Howling within a wolf pack is often a means of communication between pack members, and is especially effective over the vast territories wolves inhabit. If your pet dog is feeling the need for companionship, it’s perfectly natural, then, for him to howl.

Each reason for your dog’s barking requires different, but still positive, training methods.


As with all things, it’s far easier to prevent any barking habits forming before they become a problem, so let’s take individual situations and have a closer look.


If your dog gets overexcited, for example when you pick up his leash, firstly keep your own behavior calm and steady, and if he starts barking and getting carried away, pop the leash back on the peg and sit down. Wait for him to calm, and try again. Be patient as a lesson learned now will make all the difference later on.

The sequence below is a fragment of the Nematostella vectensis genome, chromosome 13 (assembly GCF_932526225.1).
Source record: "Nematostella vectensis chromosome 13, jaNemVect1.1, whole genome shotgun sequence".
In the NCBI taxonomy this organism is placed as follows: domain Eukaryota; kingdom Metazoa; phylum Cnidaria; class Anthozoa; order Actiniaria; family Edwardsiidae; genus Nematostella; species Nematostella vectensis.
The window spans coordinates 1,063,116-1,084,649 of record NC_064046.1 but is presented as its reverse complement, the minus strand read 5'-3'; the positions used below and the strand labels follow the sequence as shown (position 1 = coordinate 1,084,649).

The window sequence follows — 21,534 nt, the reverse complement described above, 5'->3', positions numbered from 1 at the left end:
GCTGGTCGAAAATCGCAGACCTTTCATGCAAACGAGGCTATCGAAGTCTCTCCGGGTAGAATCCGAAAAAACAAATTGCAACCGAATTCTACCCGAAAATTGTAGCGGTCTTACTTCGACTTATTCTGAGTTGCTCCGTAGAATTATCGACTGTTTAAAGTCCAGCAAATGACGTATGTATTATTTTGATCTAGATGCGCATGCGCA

If your dog, once you have the leash attached, becomes excited again, then if indoors, drop the leash and sit down, giving him time to settle. If the same thing happens when you leave the house for your walk, quietly go back inside, and so on. Your pup will soon learn that getting overexcited doesn’t achieve anything.


A bored dog can rapidly become really annoying, so the trick is to keep him busy. Longer walks are a great idea, or split your walks up throughout the day if possible (always remember the golden rule with young pups though – five minutes walk for every month of age. Any more than this, especially with bigger breeds, and you risk causing bone and joint issues). Chew toys are good, and the toys that dispense treats are even better, as the dog has to work out how to gain a reward.

If your dog gets bored waiting for you to come home, you could try leaving the TV on while you’re out. Put it on a fairly neutral channel, so there’s nothing too loud or exciting for him. This works well if the TV is wall mounted, allowing it to be completely safe both for, and from, Rover.